* Military OneSource is a national service to support active duty and reserves service members and their families with any of their concerns: help with child care, personal finances, emotional support during deployments, relocation information, or resources needed for special circumstances. It includes a website with useful information, online seminars, and links, a 24-hour hotline for counseling, and in person free and completely confidential sessions (6 sessions) with civilian social workers or mental health providers. The MilitaryOne Source hotline is also available to service members outside the country.
* Department of Defense: The Military Child in Transition and Deployment is the DoD website for parents, children, special needs families, installation commanders, and educators including:
- "Tools for Schools" Toolkits for parents, installation commanders, and school leaders
- Sections on transitions and deployments for children and teens
- A state data bank of education requirements and military-friendly legislation
- Promising Practices for schools working with military children.
* The Military Assistance Program has resources and information to assist military families during their moves with logistics, money management, and finding new jobs in the new location.
* Popp, P., Stronge, J., & Hindman, J. (2003) “Students on the Move: Reaching and Teaching Highly Mobile Children and Youth” offers many suggestions on assisting students in transition.
* The Military Child Education Coalition has several resources to assist students in transition:
- SchoolQuest is a tool for families to access information about the schools in the areas they are moving to.
- The Education Resource Center that contains state-specific education information and links
- Information about the Interactive Counseling Center, a web-based video conferencing system that allows school personnel and families to exchange information between sending and receiving schools.
- The “Memorandum of Agreement” addresses the challenges faced by military students. Schools sign the MOA as a commitment to resolve transition challenges. It can be used as is or customized to your school's needs.
* The Military Impacted Schools Association (MISA) is a national organization representing school districts that serve high concentrations of military children. The Military Families on the Move section includes transition checklists, sample military-friendly school board policies, and other suggestions for schools.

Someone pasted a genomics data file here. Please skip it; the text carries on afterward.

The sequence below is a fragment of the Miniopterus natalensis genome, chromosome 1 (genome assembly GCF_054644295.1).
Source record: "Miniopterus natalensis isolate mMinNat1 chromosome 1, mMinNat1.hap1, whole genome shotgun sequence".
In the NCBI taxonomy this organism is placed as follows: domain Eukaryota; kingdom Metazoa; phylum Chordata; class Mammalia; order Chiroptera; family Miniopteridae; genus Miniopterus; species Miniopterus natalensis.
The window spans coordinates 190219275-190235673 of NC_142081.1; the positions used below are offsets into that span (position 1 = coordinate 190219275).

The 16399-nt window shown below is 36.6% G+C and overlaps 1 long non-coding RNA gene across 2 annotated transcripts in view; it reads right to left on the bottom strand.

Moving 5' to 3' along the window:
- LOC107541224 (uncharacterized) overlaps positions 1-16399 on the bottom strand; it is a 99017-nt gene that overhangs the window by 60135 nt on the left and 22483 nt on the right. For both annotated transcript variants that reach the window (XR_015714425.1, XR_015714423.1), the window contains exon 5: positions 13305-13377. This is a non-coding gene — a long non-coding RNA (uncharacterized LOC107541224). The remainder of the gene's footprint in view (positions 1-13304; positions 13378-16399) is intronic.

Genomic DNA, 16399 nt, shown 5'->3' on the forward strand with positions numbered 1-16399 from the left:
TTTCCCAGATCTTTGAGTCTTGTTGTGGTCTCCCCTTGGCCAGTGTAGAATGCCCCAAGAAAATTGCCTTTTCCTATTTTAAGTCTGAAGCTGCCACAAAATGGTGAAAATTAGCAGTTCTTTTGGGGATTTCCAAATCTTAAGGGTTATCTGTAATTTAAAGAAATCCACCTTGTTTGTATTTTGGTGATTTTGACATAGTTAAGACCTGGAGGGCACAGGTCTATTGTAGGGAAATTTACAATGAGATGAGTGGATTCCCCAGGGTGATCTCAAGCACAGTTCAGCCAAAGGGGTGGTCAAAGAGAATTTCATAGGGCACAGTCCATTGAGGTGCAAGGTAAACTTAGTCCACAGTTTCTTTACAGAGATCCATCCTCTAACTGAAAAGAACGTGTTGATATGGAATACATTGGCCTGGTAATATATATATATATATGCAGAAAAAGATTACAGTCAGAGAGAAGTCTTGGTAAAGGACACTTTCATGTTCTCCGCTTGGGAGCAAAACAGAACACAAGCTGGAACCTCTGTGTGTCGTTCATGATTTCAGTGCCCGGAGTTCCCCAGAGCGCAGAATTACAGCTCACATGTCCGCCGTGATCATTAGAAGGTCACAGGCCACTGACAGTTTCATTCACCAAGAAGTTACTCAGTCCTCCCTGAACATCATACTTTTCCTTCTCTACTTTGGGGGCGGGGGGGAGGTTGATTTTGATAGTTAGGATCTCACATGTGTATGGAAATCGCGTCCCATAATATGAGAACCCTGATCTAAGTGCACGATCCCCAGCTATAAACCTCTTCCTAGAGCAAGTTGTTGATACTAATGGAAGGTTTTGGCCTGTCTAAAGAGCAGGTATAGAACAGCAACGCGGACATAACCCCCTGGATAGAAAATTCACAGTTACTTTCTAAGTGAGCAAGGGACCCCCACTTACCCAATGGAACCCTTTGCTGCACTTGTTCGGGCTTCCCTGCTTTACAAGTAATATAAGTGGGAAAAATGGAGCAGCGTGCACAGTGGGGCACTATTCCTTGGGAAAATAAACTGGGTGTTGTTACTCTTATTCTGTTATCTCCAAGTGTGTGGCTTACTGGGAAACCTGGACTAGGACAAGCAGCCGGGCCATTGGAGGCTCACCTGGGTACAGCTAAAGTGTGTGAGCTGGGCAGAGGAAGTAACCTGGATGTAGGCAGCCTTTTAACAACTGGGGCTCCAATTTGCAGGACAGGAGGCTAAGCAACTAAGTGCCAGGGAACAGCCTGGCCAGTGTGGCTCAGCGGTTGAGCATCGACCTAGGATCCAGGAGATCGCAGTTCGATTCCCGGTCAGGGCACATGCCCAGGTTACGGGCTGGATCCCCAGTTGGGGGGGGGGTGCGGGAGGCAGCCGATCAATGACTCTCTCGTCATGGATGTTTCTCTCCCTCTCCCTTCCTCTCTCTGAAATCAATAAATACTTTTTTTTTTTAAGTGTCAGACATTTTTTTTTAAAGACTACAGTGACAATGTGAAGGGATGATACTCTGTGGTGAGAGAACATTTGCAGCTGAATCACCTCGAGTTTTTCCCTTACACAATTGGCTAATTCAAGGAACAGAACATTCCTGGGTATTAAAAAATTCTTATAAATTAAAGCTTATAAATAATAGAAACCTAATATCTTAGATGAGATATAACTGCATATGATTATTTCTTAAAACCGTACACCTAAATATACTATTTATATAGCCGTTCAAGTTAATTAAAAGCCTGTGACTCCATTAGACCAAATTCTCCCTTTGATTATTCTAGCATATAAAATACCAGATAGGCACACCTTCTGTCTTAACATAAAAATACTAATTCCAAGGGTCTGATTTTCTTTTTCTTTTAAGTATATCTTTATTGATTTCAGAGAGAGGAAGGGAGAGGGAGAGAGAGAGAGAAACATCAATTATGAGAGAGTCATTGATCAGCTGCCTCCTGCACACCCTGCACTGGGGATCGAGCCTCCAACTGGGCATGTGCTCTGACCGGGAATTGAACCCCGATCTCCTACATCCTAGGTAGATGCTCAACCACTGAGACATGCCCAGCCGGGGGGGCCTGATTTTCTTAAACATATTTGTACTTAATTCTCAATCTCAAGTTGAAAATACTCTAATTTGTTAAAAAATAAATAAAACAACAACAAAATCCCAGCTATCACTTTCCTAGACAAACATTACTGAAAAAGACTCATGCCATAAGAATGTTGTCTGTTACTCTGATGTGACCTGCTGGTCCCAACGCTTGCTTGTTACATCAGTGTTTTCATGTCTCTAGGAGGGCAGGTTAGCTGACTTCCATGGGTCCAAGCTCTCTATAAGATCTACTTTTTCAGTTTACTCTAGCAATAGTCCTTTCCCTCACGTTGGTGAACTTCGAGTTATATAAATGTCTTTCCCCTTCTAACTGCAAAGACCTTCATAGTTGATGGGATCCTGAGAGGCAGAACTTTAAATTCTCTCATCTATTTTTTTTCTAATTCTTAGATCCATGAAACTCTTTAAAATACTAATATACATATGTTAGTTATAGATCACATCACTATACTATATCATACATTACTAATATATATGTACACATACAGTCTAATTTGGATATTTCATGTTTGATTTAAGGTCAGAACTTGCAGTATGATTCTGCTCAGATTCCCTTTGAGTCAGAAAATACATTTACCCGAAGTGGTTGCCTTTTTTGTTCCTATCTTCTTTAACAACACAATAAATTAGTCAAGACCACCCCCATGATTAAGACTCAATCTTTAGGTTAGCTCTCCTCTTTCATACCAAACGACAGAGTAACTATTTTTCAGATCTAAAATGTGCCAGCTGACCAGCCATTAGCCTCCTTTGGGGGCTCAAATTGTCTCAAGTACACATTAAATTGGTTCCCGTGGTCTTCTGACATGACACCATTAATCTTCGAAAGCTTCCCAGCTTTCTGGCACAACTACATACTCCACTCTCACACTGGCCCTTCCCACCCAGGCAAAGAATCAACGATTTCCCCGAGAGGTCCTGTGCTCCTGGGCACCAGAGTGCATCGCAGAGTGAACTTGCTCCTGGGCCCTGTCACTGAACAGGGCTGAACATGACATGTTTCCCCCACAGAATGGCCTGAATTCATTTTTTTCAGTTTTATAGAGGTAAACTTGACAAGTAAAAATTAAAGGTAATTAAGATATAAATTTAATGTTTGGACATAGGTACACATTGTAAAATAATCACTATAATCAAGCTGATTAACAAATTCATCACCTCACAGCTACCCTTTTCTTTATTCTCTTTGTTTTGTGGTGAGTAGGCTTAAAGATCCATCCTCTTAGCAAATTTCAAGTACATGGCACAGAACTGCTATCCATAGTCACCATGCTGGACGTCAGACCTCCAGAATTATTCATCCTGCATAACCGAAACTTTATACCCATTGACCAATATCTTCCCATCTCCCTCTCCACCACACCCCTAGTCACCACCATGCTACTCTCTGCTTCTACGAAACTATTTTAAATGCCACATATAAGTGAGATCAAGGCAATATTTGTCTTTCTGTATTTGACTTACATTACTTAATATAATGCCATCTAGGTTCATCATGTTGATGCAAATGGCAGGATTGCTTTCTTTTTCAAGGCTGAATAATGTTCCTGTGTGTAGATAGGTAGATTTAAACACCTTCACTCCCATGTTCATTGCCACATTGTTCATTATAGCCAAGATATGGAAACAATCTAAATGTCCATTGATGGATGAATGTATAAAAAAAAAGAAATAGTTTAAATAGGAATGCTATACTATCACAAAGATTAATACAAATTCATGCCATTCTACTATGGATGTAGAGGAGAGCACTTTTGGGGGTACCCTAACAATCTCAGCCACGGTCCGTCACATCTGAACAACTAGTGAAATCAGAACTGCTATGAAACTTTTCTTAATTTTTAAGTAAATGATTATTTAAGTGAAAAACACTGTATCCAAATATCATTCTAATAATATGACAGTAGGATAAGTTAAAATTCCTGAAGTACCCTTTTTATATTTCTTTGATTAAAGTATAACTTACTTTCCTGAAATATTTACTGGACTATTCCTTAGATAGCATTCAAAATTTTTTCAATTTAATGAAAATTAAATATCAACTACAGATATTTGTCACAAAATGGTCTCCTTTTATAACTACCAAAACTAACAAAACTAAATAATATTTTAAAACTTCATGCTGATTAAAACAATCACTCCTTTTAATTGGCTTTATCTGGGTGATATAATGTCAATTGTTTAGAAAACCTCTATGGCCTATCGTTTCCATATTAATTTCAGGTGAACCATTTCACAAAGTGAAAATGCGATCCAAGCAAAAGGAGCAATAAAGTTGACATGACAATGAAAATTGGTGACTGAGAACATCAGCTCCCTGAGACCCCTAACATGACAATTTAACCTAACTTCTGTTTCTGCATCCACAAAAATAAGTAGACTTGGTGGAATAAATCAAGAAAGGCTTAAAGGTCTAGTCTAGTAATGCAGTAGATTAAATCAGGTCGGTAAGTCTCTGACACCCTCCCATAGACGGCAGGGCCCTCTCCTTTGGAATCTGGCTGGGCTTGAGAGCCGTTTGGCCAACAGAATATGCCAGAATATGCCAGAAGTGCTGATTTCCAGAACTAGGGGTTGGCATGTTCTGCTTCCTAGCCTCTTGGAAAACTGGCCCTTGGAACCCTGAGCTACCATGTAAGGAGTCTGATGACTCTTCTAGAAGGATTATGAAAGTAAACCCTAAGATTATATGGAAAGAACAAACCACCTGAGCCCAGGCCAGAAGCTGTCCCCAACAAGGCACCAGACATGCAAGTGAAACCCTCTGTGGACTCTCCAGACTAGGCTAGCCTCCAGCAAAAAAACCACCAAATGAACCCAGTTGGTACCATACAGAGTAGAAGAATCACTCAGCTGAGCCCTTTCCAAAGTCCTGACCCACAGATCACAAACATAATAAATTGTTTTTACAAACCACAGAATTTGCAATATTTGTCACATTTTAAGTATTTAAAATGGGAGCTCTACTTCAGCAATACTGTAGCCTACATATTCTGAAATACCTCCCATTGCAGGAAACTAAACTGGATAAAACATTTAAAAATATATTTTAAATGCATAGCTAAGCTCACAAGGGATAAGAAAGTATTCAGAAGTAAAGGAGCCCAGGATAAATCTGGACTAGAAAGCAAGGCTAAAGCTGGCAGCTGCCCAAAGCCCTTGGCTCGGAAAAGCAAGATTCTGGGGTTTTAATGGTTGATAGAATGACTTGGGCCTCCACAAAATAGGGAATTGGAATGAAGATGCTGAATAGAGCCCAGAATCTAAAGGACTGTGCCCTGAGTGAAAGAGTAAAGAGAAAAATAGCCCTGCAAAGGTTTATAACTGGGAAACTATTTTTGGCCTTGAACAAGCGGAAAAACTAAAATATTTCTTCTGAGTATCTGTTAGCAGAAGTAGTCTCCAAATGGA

* National Military Family Association (NMFA), “The Voice for Military Families,” is dedicated to providing information to and representing the interests of family members of the uniformed services. The Children's Education section has transition related resources including:
- Working with Military Children: A Primer for School Personnel: The Virginia Military Family Services Board prepared a primer for school personnel, and guidance counselors. The primer looks at the four major aspects of military lifestyle: separations or deployments, homecomings, relocation, and crises. The primer includes an activities section designed to help children cope with the adjustments that a military lifestyle can demand.
* The Military Family Research Institute at Purdue University has a brochure to help children with moving.
* MTOM: Military Teens On The Move and MTOM for Kids are website for children and youth in military families who are anticipating or are experiencing relocation. It has articles, tips, and stories to help ease the transition.
* The National Network for Immunization Information has state school entry immunization requirements. This information can help parents be more prepared and expedite the registration process.
Distance Education Resources
Mobile students can often benefit from Distance Education to catch up on material they missed or advance at a faster pace. Resources include:
- The Distance Education and Training Council for the U.S. Department of Education
- The Military Child Education Coalition has a section on virtual schools with links to information and programs.
- The PASS (Portable Assisted Study Sequence) and miniPASS programs were designed for middle and high school students. They provide credit in English and mathematics courses required in most states, as well as several elective courses. Students work independently and are assessed by teachers. Each state has its own program and coordinator.